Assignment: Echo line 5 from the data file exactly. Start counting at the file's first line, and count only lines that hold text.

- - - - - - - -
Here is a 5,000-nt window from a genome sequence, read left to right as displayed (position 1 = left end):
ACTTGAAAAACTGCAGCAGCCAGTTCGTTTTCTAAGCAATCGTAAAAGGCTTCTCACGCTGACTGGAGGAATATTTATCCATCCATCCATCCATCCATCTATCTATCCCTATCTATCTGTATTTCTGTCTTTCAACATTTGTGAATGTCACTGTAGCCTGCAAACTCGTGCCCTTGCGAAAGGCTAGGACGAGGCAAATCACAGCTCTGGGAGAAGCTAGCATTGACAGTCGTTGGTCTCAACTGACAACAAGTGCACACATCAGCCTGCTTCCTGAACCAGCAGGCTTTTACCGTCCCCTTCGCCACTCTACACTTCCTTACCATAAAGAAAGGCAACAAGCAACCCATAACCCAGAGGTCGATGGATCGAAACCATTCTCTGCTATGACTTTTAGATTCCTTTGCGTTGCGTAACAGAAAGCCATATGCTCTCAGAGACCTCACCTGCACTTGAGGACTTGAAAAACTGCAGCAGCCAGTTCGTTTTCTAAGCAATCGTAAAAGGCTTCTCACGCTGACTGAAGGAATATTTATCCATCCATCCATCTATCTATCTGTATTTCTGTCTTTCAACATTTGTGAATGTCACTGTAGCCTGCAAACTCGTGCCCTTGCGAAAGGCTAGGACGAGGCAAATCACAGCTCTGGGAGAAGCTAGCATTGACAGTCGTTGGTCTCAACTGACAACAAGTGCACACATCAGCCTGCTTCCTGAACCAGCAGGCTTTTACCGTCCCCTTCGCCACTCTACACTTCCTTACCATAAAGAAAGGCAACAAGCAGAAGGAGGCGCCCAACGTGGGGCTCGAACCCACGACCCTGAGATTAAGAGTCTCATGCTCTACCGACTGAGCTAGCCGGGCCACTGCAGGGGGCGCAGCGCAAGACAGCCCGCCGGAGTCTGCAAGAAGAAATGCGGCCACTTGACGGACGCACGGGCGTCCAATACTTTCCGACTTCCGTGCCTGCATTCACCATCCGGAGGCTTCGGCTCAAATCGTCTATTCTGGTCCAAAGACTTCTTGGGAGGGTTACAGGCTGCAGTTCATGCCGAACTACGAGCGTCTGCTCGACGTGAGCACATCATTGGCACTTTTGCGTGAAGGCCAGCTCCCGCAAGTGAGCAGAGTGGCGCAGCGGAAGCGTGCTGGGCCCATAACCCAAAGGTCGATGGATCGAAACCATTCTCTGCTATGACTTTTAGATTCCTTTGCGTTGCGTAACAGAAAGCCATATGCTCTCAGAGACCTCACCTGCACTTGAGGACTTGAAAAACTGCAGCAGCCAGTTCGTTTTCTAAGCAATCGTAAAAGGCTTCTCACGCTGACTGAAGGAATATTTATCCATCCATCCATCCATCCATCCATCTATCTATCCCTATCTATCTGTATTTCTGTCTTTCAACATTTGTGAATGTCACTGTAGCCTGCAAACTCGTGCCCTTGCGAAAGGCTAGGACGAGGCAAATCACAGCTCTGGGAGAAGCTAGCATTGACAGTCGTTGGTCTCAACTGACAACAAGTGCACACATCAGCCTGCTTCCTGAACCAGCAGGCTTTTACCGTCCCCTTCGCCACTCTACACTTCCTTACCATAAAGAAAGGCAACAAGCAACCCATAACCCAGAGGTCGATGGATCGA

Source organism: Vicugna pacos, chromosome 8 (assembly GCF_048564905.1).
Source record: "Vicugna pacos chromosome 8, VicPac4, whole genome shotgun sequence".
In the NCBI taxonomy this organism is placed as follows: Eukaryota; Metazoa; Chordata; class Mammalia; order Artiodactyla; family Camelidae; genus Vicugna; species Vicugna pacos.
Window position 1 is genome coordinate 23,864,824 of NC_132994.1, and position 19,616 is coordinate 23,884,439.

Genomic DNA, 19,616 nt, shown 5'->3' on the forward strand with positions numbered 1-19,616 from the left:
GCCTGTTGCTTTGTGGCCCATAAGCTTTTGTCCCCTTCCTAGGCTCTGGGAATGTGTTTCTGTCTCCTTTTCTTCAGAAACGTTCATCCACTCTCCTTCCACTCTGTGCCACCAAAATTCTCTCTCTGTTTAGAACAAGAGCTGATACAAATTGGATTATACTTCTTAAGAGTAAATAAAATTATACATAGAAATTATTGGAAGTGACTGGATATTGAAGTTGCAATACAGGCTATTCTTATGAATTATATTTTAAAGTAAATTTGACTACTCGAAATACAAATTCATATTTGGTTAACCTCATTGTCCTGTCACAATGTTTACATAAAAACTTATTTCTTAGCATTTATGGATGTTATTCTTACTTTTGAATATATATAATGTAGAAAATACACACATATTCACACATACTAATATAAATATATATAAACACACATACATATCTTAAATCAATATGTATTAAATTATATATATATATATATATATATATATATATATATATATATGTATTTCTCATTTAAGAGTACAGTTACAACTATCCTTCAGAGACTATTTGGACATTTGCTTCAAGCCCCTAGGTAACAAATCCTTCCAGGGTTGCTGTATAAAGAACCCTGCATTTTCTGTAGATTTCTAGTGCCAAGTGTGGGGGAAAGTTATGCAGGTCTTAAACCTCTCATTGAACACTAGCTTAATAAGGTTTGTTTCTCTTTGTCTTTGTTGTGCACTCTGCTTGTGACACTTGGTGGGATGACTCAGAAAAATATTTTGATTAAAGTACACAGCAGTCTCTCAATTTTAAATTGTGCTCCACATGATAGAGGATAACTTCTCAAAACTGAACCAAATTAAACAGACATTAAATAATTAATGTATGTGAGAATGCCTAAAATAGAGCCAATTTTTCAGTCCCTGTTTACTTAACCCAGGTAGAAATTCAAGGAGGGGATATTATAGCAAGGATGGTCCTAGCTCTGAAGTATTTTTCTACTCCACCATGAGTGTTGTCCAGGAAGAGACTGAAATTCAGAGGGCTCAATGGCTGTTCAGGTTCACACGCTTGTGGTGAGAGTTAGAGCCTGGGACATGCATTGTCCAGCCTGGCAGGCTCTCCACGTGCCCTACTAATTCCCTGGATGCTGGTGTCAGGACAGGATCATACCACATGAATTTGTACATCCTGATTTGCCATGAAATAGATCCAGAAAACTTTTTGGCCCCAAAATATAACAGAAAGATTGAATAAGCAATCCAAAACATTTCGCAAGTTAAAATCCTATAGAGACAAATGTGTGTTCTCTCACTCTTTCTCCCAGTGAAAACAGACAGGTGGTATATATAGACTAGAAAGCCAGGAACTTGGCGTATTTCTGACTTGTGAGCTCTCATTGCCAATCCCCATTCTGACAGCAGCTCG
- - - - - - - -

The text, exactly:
In the NCBI taxonomy this organism is placed as follows: Eukaryota; Metazoa; Chordata; class Mammalia; order Artiodactyla; family Camelidae; genus Vicugna; species Vicugna pacos.